This is the second in the My First Scooter Rally series and features my husband, Lee Richards. Like me, Lee was a teenager in the 1980s and got into the scooter scene via the post-Quadrophenia mod route. He’s originally from Bedworth, in the midlands, then lived in Nuneaton. He has built many scooters over the years, and this is the story of how his passion for Italian shopping bikes started.
For Lee’s 40th birthday I arranged for his scooter to be on the front of Scootering magazine (thanks Andy G!) and the Warmwell patch (thanks Andy SWS!).
Now it’s ten years later and I’m marking the milestone of Lee’s 50th by turning back the clock to tell the story of his first scooter rally. It’s not quite in the same league as a magazine cover or patch, but I think he’ll be pleased to be in the stellar company of Norrie Kerr, the first subject of this series.
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I’ve known Lee for over 17 years now, having met him across the breakfast table when we were staying in the same B&B at the Isle of Wight in 2001. We got together at the same rally the following year, after I hopped on the back of his PX for the rideout. The rest, as they say, is history…
Lee Richards : My first rally
How did you first get into scooters?
I caught the tail end of the mod revival in 81/82, and along with my mates at school became a little mod. After watching Quadrophenia I was hooked.
My older brother Paul had a few scooters before he joined the army, and a friend of ours who lived in the same street, Neil Thay, also had a scooter.
What was your first scooter rally?
It was Torquay 1984, and I was 15. Me and my mates were all too young to ride scooters so we pestered Neil to take his car. It was a bright yellow Mk2 Ford Escort. There was me, Neil, his brother Tony and two others but I can’t recall who they were.
I knew my dad wouldn’t let me go to a scooter rally, so I told him we were going camping locally. He wasn’t happy when I came back with my Paddy Smith patch!
I remember we stopped at a cider farm on the way to get some scrumpy, all chipping in for a flagon or two. We finally got to Torquay and I was blown away by what I saw. Cutdown scooters, scooter boys… It was amazing.
What job were you doing at the time? How much money did you spend at the rally?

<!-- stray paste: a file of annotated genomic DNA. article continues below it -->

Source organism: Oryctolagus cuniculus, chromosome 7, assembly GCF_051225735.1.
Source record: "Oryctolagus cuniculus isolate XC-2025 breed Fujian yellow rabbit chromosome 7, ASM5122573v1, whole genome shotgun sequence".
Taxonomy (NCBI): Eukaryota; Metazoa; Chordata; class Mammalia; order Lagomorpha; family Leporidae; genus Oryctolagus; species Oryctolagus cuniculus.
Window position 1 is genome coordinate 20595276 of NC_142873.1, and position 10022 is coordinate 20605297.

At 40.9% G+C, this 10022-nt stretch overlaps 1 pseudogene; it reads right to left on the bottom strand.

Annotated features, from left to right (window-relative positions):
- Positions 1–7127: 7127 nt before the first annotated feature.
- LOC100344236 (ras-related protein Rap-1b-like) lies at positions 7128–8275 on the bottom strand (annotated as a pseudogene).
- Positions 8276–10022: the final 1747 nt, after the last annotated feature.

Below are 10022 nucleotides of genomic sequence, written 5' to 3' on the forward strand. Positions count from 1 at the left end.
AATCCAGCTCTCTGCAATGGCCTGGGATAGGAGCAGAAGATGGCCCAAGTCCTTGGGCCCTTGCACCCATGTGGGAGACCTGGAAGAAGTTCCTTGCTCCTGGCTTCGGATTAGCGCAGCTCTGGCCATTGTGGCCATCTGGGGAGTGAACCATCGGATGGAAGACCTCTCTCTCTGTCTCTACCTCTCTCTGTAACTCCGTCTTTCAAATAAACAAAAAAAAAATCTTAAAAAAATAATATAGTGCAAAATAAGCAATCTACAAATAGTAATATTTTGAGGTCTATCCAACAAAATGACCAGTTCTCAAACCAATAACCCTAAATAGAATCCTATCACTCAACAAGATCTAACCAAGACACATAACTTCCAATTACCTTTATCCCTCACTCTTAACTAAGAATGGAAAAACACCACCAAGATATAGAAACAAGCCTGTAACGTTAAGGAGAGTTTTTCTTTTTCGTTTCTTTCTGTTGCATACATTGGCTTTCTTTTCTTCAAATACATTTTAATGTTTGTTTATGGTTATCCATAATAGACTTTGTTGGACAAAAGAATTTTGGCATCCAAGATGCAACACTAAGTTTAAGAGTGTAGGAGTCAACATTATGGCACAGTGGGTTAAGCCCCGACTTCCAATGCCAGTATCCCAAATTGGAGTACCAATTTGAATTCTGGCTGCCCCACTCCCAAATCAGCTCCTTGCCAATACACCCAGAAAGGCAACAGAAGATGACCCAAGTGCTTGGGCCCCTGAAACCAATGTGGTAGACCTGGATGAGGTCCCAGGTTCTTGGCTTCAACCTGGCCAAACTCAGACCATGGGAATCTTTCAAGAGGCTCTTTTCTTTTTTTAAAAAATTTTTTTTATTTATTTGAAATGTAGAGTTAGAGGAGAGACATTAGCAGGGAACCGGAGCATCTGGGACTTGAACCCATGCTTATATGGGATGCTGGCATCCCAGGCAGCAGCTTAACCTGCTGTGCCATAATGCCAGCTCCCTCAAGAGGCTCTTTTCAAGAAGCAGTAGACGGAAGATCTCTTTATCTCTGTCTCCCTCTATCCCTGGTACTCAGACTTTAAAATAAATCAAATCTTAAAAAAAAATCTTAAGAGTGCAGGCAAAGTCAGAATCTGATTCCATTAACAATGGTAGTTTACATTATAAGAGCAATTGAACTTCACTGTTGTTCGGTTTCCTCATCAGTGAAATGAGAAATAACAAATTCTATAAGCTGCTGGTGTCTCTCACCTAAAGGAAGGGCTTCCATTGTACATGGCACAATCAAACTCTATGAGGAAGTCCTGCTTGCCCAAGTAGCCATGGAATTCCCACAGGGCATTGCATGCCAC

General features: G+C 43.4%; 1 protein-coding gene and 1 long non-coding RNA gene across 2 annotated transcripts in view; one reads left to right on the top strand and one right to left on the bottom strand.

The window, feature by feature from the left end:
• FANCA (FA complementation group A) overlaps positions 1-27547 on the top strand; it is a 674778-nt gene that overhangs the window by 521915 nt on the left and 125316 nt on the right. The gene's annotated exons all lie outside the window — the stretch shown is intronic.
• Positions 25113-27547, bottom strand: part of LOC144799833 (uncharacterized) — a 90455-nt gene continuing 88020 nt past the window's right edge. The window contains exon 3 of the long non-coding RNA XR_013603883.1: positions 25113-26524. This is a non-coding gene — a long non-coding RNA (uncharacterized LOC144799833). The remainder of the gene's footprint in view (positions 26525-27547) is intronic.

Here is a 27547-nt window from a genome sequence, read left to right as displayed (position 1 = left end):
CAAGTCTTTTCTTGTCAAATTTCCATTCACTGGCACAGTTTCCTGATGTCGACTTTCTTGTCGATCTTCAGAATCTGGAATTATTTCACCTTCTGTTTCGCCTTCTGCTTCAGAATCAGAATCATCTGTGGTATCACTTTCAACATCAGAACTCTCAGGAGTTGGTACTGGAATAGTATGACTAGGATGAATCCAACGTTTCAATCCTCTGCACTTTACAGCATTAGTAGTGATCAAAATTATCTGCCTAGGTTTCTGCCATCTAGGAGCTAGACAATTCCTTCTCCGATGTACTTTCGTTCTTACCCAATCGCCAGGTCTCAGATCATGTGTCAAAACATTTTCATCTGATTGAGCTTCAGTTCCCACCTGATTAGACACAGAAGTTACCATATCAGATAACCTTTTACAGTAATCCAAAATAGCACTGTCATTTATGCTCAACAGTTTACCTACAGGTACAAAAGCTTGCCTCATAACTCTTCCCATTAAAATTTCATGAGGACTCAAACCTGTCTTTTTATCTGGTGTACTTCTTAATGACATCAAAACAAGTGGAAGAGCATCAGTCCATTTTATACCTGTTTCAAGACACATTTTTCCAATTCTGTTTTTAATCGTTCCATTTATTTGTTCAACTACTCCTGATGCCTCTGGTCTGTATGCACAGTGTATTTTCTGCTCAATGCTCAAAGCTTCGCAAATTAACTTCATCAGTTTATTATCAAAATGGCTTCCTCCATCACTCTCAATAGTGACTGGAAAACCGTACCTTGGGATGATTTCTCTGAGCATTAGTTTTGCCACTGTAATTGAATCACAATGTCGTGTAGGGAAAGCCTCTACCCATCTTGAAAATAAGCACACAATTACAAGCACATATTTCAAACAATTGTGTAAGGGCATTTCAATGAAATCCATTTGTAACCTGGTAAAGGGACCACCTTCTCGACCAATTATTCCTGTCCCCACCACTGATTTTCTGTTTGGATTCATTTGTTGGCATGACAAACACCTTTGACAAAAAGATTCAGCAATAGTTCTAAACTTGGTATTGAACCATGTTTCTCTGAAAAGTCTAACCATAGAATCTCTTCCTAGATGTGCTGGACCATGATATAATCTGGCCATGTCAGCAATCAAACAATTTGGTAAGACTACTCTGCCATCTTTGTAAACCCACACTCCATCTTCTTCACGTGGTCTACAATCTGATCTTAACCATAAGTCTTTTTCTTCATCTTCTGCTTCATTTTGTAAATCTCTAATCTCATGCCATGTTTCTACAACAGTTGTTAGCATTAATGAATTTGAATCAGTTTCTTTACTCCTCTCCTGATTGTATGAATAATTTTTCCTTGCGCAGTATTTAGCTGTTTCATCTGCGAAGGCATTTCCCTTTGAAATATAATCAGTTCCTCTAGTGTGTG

I was still at school, so it was probably about a fiver max.
Where did you stay when you were there?
We decided it would be a good idea to sleep rough and noticed that the seats on the prom had a roof space above them, so at the end of the night we opened a hatch and climbed up. Unbeknownst to us, somebody else had had the same idea and after realising that it was just ever so slightly cramped, and also very dusty, we climbed back down and dossed on the seats out in the open.
Were you in a club at the time?
No, but Neil and the older lads we looked up to were in the Bedworth Saints. I joined the Coventry Wipeouts in 1985, then Cecil Drives a Combine SC, named after a Meteors album track. I went on to join Bad Company SC, from Nuneaton, in the late 80s, or early 90s, and then finally Nuneaton Pacemakers SC in the early 2000s.
Do you have any memories of the rally itself? Any funny moments?
While we were in the town centre we parked up a little side road. We obviously pissed off some locals because when we got back to the car we had been boxed in. Not to be outdone, we bounced the car out of the space and drove off up to the campsite.
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That was where my head was turned by seeing the chopper Exile and other quality custom scoots. After I got back home, my mod gear was slowly replaced by scooter boy garb.
Was the journey home eventful?
I can’t remember much of the journey home, just shitting myself about when my old man found out that I’d lied to him. He was cool about it though, and once he saw that I was still in one piece he just let me get on with it.
Do you remember what your favourite rally anthem of that period was? What type of music were you into?
I loved any music that was associated with the scene. I couldn’t get enough of northern soul and loved the fact that you weren’t judged by your music taste. I know nobody else liked it but my favourite was The Flasher. Anything went, from punk and heavy metal to Motown, I loved it all.
If you’d like to see the dance troupe who preceded Pans People doing a surreal interpretation of The Flasher by Mistura then look no further!
What was your favourite custom scooter of that era?
I loved the chopper Exile, and Dazzle too. Little Rascal was also a favourite.
Do you still have a scooter now? What do you ride?
Yes, I’ve always had a scooter since 84, although I had a break from national rallies between 1992 and 2000.
I built the Meat Is Murder Lambretta chopper, inspired by the Smiths album. I came off it on the way home from the Isle of Wight this year but luckily the 3″ pike nuts saved the paintwork and engraving from serious damage!
I’m currently building a Vespa chopper with a Springer front end and lengthened frame.
What do scooters mean to you now?
I’ve loved scooters since the early 80s, and I feel very privileged to have been part of the scooter scene and to have experienced everything with some great friends.
I could never get my head around the normal people who didn’t have what we had. The fact that the highlight of their lives was going out locally at the weekend, while we were travelling the length and breadth of the country having a great time.
I also met my lovely wife on the Isle of Wight scooter rally.
Thanks to Lee for sharing his memories and photos in this post
If you’d like to read more from my First Rally series, here are the other scooterists I’ve featured
With Christmas fast approaching, here are some ideas for the scooter lover in your life!
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